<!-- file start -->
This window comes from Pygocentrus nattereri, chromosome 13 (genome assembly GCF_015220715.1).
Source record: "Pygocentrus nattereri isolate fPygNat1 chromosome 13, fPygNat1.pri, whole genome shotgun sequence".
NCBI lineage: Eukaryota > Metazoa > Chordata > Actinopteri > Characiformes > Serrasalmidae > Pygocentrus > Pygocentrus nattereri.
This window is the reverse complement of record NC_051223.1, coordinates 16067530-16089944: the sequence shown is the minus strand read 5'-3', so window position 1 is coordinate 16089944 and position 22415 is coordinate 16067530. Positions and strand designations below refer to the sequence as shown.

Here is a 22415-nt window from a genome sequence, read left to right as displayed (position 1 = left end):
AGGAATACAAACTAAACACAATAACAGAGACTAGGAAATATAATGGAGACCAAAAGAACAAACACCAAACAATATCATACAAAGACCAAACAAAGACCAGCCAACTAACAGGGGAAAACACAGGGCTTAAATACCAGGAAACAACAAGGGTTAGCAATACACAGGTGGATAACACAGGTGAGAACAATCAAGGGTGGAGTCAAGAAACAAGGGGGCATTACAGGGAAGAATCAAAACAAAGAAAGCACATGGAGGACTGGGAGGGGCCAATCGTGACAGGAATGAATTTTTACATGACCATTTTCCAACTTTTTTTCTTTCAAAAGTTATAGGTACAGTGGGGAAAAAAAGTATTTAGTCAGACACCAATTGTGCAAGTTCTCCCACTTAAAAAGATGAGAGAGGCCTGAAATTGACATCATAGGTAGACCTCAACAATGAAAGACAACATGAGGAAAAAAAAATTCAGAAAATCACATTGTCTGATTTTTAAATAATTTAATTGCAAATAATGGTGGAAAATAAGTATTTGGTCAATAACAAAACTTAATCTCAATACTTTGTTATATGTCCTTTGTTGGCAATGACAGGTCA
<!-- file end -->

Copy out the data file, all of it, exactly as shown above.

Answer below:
This window comes from Pygocentrus nattereri, chromosome 13 (genome assembly GCF_015220715.1).
Source record: "Pygocentrus nattereri isolate fPygNat1 chromosome 13, fPygNat1.pri, whole genome shotgun sequence".
NCBI lineage: Eukaryota > Metazoa > Chordata > Actinopteri > Characiformes > Serrasalmidae > Pygocentrus > Pygocentrus nattereri.
This window is the reverse complement of record NC_051223.1, coordinates 16067530-16089944: the sequence shown is the minus strand read 5'-3', so window position 1 is coordinate 16089944 and position 22415 is coordinate 16067530. Positions and strand designations below refer to the sequence as shown.

Here is a 22415-nt window from a genome sequence, read left to right as displayed (position 1 = left end):
AGGAATACAAACTAAACACAATAACAGAGACTAGGAAATATAATGGAGACCAAAAGAACAAACACCAAACAATATCATACAAAGACCAAACAAAGACCAGCCAACTAACAGGGGAAAACACAGGGCTTAAATACCAGGAAACAACAAGGGTTAGCAATACACAGGTGGATAACACAGGTGAGAACAATCAAGGGTGGAGTCAAGAAACAAGGGGGCATTACAGGGAAGAATCAAAACAAAGAAAGCACATGGAGGACTGGGAGGGGCCAATCGTGACAGGAATGAATTTTTACATGACCATTTTCCAACTTTTTTTCTTTCAAAAGTTATAGGTACAGTGGGGAAAAAAAGTATTTAGTCAGACACCAATTGTGCAAGTTCTCCCACTTAAAAAGATGAGAGAGGCCTGAAATTGACATCATAGGTAGACCTCAACAATGAAAGACAACATGAGGAAAAAAAAATTCAGAAAATCACATTGTCTGATTTTTAAATAATTTAATTGCAAATAATGGTGGAAAATAAGTATTTGGTCAATAACAAAACTTAATCTCAATACTTTGTTATATGTCCTTTGTTGGCAATGACAGGTCA